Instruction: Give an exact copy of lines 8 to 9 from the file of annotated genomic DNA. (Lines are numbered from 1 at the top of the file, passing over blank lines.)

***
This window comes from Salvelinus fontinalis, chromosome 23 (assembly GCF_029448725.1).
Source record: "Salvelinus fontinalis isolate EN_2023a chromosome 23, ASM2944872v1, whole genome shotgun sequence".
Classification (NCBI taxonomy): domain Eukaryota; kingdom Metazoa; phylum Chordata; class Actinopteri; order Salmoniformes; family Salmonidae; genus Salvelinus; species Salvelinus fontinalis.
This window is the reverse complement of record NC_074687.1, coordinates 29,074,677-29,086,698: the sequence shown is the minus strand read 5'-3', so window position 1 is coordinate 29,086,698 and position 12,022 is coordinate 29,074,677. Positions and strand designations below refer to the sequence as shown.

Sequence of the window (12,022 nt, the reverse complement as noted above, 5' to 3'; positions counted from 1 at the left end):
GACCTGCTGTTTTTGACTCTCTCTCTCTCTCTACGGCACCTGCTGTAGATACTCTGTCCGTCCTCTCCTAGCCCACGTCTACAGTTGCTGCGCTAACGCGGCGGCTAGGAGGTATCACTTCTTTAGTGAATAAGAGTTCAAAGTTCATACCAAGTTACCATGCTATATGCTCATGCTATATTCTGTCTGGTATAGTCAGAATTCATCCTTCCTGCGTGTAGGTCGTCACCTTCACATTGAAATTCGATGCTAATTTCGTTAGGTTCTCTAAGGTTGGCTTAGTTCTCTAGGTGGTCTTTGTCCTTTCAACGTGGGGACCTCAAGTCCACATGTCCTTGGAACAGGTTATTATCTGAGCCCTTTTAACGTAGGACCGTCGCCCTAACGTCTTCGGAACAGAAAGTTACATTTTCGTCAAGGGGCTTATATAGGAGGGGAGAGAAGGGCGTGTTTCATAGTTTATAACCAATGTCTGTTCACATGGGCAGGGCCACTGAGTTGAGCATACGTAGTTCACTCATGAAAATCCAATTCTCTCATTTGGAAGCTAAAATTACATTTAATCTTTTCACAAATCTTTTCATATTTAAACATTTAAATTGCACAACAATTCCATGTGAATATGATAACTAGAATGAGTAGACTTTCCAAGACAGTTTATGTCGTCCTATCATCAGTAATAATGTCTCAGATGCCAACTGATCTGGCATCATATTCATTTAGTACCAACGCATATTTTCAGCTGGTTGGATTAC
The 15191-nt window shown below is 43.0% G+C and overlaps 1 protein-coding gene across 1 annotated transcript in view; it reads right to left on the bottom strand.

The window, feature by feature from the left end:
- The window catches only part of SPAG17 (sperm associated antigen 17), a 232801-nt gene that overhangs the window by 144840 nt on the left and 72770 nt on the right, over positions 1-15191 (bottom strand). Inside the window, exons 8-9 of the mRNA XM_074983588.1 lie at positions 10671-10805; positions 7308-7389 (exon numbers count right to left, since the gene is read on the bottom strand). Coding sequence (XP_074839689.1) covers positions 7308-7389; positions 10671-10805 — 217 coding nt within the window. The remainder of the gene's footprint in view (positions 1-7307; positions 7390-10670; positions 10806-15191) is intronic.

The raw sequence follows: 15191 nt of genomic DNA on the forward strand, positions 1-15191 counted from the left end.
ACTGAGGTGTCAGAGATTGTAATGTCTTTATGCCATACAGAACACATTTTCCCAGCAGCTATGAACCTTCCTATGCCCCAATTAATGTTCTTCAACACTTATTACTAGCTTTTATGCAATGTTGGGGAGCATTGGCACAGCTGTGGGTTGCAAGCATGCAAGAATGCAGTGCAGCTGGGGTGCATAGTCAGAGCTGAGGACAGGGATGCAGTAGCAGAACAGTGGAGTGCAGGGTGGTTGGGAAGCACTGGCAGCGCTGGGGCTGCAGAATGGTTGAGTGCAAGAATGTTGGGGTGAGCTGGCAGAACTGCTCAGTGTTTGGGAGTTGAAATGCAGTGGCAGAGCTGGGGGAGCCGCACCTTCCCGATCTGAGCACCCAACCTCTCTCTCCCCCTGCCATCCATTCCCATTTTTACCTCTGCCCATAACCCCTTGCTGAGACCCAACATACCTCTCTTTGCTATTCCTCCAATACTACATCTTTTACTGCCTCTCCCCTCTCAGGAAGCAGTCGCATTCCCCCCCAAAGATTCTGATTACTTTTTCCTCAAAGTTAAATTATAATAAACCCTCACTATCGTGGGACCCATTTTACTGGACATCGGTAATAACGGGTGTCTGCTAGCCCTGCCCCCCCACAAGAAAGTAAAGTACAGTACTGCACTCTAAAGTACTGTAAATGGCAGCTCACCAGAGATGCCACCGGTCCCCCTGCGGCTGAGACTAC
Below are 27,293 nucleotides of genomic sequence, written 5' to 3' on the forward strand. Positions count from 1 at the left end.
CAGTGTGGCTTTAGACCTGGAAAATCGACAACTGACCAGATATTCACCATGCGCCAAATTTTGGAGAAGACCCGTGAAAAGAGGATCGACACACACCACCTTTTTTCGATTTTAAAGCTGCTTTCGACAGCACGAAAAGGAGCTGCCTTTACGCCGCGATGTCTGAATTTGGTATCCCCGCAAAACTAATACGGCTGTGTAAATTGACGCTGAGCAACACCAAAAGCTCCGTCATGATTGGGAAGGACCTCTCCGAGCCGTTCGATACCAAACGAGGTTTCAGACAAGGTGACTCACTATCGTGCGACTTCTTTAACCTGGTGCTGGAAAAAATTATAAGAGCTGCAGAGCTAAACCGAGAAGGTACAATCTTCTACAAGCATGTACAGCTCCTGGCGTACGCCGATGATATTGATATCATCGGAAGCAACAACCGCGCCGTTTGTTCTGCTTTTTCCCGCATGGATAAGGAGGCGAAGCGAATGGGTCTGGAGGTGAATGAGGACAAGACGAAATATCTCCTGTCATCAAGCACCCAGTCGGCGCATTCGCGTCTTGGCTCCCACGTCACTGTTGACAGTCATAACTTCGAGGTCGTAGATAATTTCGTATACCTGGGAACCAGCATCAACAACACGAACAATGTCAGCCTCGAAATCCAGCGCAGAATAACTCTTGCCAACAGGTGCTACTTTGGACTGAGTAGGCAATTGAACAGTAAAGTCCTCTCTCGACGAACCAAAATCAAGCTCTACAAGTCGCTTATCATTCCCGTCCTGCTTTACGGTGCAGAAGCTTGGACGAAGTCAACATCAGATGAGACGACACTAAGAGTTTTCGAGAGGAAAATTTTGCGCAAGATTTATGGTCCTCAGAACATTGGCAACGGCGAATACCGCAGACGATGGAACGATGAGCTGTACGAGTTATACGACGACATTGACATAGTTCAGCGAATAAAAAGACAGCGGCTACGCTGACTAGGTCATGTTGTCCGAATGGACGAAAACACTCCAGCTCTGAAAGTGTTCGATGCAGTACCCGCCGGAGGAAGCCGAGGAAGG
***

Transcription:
The window, feature by feature from the left end:
- The window catches only part of SPAG17 (sperm associated antigen 17), a 232801-nt gene that overhangs the window by 144840 nt on the left and 72770 nt on the right, over positions 1-15191 (bottom strand). Inside the window, exons 8-9 of the mRNA XM_074983588.1 lie at positions 10671-10805; positions 7308-7389 (exon numbers count right to left, since the gene is read on the bottom strand). Coding sequence (XP_074839689.1) covers positions 7308-7389; positions 10671-10805 — 217 coding nt within the window. The remainder of the gene's footprint in view (positions 1-7307; positions 7390-10670; positions 10806-15191) is intronic.